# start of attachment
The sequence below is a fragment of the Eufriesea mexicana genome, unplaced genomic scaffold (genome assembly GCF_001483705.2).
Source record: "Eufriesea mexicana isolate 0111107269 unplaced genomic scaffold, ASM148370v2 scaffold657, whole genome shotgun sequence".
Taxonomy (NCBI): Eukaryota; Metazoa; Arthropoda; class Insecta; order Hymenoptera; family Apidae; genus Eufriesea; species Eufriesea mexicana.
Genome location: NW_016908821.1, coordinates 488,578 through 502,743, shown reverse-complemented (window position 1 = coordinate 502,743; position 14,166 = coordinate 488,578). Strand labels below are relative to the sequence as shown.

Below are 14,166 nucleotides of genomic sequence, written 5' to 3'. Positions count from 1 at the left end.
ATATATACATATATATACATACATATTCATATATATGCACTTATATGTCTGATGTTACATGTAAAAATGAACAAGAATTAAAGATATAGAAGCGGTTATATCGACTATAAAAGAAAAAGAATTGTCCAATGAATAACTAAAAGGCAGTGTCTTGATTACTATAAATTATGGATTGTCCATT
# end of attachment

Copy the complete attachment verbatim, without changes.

The sequence below is a fragment of the Eufriesea mexicana genome, unplaced genomic scaffold (genome assembly GCF_001483705.2).
Source record: "Eufriesea mexicana isolate 0111107269 unplaced genomic scaffold, ASM148370v2 scaffold657, whole genome shotgun sequence".
Taxonomy (NCBI): Eukaryota; Metazoa; Arthropoda; class Insecta; order Hymenoptera; family Apidae; genus Eufriesea; species Eufriesea mexicana.
Genome location: NW_016908821.1, coordinates 488,578 through 502,743, shown reverse-complemented (window position 1 = coordinate 502,743; position 14,166 = coordinate 488,578). Strand labels below are relative to the sequence as shown.

Below are 14,166 nucleotides of genomic sequence, written 5' to 3'. Positions count from 1 at the left end.
ATATATACATATATATACATACATATTCATATATATGCACTTATATGTCTGATGTTACATGTAAAAATGAACAAGAATTAAAGATATAGAAGCGGTTATATCGACTATAAAAGAAAAAGAATTGTCCAATGAATAACTAAAAGGCAGTGTCTTGATTACTATAAATTATGGATTGTCCATT